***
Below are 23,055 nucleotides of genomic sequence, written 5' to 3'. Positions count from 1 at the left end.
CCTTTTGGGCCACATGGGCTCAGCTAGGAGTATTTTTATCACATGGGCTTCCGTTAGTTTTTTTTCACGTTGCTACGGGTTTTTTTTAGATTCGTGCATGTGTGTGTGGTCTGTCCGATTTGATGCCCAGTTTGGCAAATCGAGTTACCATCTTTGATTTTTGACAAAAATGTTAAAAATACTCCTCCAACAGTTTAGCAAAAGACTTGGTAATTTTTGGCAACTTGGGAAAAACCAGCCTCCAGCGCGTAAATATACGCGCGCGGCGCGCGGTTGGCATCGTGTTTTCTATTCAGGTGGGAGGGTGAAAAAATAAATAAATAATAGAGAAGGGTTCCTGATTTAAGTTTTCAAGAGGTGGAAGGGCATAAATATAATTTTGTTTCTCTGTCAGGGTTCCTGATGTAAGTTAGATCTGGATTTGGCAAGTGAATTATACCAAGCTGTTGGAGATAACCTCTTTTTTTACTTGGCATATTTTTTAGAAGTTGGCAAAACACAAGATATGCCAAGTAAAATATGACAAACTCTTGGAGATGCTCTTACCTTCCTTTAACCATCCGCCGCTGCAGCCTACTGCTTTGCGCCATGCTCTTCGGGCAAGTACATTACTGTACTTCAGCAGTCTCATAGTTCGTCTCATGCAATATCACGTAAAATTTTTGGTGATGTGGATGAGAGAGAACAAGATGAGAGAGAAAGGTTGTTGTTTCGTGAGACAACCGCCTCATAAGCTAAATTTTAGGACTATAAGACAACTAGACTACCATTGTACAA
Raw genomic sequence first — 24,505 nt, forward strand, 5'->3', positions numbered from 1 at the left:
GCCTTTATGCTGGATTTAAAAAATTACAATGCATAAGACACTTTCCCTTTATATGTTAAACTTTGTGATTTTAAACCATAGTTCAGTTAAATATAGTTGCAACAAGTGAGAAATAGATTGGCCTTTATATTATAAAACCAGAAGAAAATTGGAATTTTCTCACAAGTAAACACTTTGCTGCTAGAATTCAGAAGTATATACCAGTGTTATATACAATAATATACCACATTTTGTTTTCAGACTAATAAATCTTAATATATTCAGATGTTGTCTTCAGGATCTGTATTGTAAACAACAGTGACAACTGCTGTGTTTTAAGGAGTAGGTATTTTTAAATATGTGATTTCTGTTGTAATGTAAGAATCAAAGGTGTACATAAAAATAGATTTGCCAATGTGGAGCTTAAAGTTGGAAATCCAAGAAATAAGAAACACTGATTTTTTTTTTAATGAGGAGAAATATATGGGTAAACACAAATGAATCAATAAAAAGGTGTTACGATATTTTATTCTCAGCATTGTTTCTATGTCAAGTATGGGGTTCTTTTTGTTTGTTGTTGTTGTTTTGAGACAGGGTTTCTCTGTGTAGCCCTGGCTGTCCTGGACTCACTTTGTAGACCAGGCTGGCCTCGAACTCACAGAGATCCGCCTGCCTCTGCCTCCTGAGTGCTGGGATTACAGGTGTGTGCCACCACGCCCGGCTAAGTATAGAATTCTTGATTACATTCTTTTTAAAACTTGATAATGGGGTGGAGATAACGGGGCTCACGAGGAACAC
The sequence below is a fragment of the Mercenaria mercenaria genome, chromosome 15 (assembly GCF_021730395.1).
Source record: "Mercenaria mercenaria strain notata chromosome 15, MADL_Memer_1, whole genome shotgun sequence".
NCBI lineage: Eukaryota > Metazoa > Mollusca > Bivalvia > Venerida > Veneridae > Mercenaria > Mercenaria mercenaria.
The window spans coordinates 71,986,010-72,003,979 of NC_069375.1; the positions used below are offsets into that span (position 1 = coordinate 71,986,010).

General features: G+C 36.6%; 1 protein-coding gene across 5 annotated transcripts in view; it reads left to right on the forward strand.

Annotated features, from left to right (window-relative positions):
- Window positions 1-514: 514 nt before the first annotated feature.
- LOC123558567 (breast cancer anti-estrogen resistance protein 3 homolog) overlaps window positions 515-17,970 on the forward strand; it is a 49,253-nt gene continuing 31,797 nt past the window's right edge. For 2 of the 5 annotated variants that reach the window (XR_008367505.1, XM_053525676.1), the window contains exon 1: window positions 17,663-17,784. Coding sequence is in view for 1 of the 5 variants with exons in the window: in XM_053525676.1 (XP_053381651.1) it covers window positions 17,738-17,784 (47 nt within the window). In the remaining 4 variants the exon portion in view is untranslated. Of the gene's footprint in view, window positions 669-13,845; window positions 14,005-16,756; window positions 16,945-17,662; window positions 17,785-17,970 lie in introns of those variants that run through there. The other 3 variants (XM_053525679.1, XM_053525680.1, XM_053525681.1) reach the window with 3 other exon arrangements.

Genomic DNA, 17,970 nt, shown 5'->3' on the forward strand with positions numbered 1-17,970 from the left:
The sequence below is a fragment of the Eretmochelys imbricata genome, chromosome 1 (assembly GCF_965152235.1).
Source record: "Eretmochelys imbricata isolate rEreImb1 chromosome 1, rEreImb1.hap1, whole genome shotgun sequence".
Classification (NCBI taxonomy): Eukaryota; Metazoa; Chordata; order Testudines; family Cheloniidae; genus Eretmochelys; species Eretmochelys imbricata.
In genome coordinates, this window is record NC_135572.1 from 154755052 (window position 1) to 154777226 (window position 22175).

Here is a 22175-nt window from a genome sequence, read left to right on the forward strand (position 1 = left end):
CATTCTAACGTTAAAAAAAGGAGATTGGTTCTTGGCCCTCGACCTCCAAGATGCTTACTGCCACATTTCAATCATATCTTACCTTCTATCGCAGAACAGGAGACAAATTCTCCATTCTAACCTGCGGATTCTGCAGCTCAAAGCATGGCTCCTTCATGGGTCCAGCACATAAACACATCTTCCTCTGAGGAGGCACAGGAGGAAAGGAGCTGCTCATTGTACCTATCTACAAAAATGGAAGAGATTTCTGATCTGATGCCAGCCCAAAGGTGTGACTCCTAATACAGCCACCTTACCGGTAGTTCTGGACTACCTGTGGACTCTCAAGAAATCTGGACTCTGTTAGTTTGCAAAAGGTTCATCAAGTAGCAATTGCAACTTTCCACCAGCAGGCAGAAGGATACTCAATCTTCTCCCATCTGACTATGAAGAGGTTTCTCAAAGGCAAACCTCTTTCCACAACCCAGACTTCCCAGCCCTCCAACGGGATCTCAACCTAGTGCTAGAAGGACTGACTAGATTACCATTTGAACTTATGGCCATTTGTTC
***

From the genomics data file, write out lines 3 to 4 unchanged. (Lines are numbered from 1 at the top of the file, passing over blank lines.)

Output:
Raw genomic sequence first — 24,505 nt, forward strand, 5'->3', positions numbered from 1 at the left:
GCCTTTATGCTGGATTTAAAAAATTACAATGCATAAGACACTTTCCCTTTATATGTTAAACTTTGTGATTTTAAACCATAGTTCAGTTAAATATAGTTGCAACAAGTGAGAAATAGATTGGCCTTTATATTATAAAACCAGAAGAAAATTGGAATTTTCTCACAAGTAAACACTTTGCTGCTAGAATTCAGAAGTATATACCAGTGTTATATACAATAATATACCACATTTTGTTTTCAGACTAATAAATCTTAATATATTCAGATGTTGTCTTCAGGATCTGTATTGTAAACAACAGTGACAACTGCTGTGTTTTAAGGAGTAGGTATTTTTAAATATGTGATTTCTGTTGTAATGTAAGAATCAAAGGTGTACATAAAAATAGATTTGCCAATGTGGAGCTTAAAGTTGGAAATCCAAGAAATAAGAAACACTGATTTTTTTTTTAATGAGGAGAAATATATGGGTAAACACAAATGAATCAATAAAAAGGTGTTACGATATTTTATTCTCAGCATTGTTTCTATGTCAAGTATGGGGTTCTTTTTGTTTGTTGTTGTTGTTTTGAGACAGGGTTTCTCTGTGTAGCCCTGGCTGTCCTGGACTCACTTTGTAGACCAGGCTGGCCTCGAACTCACAGAGATCCGCCTGCCTCTGCCTCCTGAGTGCTGGGATTACAGGTGTGTGCCACCACGCCCGGCTAAGTATAGAATTCTTGATTACATTCTTTTTAAAACTTGATAATGGGGTGGAGATAACGGGGCTCACGAGGAACAC